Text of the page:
By Henrik Valeur, 2008
The 20th century marked a quantum leap in human evolution: the transition from rural to urban life. Resulting in enormous – and enormously disparate – increases in material welfare.(2)
The astonishing growth-rates of this period were largely made possible by the mechanization of the urban environments, which were planned and managed as machines for mass production and consumption. In these environments both time and space is divided into discrete elements and each element is assigned a specific function.
The ‘urban machine’ depends on (centralized) control, standardization, repetition and predictability, thus any unexpected change is a threat to its stability. But this is also what makes it vulnerable in a world in which “the flap of a butterfly’s wings in Brazil may set off a tornado in Texas”.(3) And what impedes the creative potentials of its inhabitants.
Furthermore, it demands an ever-increasing input of material/energy, which leads to the exhaustion of natural resources, the disruption of eco-systems and the reduction of biodiversity. At the same time its output includes hazardous waste like toxic particles and substances, and greenhouse gasses contributing to global climate change.
While urban populations often benefit from better living standards, job opportunities, health care, education etc., they frequently suffer from bad air-quality, contaminated soil, lack of clean water, poor nutrition and sanitation.
The urban environment of the 21st century is different.
It is healthy, clean and safe.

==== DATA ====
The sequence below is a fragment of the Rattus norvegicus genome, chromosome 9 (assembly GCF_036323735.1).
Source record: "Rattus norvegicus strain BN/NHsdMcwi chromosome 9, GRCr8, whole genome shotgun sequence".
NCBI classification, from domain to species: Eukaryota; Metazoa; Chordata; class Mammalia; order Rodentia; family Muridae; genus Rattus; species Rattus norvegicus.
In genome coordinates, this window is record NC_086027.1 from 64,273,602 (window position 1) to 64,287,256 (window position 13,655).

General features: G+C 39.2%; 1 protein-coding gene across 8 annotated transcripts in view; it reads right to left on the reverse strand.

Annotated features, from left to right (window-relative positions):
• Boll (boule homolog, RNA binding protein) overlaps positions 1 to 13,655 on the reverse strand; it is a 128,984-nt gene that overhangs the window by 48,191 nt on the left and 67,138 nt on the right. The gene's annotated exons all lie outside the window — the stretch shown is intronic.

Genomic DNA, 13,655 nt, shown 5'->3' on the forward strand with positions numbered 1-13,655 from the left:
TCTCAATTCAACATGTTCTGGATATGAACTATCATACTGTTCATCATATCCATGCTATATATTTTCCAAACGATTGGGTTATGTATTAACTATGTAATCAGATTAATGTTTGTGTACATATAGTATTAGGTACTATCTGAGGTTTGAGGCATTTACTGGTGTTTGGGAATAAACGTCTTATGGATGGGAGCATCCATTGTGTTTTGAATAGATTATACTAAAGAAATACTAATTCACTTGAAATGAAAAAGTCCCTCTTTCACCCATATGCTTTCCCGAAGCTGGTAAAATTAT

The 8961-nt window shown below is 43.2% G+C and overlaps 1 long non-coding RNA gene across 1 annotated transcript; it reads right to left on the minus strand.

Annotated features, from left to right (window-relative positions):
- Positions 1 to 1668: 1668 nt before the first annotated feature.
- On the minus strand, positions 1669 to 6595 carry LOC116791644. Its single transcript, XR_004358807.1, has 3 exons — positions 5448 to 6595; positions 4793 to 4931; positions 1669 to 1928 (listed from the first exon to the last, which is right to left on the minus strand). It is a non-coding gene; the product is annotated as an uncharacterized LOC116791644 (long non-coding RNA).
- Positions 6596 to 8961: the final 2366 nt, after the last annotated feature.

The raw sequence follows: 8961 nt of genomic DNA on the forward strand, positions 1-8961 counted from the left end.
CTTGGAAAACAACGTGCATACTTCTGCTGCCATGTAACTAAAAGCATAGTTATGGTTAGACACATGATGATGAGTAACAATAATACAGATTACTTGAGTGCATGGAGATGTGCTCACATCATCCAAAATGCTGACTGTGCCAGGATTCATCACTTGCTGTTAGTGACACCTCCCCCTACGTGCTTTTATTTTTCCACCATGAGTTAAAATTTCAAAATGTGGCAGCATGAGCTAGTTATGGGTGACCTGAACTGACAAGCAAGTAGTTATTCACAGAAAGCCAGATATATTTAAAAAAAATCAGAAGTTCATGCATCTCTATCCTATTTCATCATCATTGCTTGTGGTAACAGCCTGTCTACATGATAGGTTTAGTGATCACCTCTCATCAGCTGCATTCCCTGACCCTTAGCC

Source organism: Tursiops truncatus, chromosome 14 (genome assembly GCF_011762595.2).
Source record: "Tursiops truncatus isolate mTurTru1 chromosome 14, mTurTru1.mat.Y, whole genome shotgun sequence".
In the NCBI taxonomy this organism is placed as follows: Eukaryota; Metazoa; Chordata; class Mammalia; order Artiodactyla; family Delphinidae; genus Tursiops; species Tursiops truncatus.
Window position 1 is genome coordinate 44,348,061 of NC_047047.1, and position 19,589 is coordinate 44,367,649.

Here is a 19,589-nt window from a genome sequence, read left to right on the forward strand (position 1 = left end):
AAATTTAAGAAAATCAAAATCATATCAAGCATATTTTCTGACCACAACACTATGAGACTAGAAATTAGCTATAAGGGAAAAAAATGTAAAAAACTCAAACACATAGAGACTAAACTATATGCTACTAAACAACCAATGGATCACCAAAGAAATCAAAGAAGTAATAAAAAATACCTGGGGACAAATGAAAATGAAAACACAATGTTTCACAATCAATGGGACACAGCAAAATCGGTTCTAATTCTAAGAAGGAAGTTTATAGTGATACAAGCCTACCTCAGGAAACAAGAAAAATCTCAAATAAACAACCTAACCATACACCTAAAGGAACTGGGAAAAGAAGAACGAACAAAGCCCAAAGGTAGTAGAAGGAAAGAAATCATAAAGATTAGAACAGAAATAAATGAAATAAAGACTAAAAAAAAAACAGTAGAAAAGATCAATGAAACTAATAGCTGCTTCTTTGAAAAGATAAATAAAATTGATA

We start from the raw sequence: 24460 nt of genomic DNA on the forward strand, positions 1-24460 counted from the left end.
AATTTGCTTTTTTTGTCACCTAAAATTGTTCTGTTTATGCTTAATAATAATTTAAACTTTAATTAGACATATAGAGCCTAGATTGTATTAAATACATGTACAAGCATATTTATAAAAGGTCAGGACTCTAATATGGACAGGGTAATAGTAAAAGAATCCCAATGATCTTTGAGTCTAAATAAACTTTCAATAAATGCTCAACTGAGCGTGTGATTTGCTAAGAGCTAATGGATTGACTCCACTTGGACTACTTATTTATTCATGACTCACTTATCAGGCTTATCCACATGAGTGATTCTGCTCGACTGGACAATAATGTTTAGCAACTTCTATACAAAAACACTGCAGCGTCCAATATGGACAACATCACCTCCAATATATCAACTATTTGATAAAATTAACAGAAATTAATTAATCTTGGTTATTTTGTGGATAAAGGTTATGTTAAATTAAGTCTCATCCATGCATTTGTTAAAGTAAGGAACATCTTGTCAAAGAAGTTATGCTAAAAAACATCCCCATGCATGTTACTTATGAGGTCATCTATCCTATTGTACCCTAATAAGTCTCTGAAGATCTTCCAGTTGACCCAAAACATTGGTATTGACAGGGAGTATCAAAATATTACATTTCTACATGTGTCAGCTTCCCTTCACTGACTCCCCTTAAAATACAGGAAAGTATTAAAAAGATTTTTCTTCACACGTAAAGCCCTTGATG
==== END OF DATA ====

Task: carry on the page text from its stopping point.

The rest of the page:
It creates no waste.
It is fueled by renewables.
It recycles or regenerates everything it consumes.
It is everywhere and it is connected to everything.
It integrates the distributed intelligence of many networks.
It satisfies a great variety of individual interests.
It adapts to constantly changing needs and demands.
It combines big and small, slow and fast, high and low, old and new …
It sustains and is sustained by creativity and innovation.
It is self-organized.
It is not a dumb machine, but a sophisticated ecology!
1. The concept of urban ecologies refers to manmade environments – of all scales – in which people co-exist while adapting to constant changes.
2. Through massive migration from rural to urban areas and extensive expansions of existing urban areas, the world’s urban population increased from 10% in 1900 to 50% in 2000 while GDP per capita increased about five fold. In the so-called ‘developed’ world, where urban services and facilities were dispersed to even the remotest rural areas, urban population increased from 25 to 75 percent while GDP per capita increased about ten fold.
3. Edward Lorenz, 1972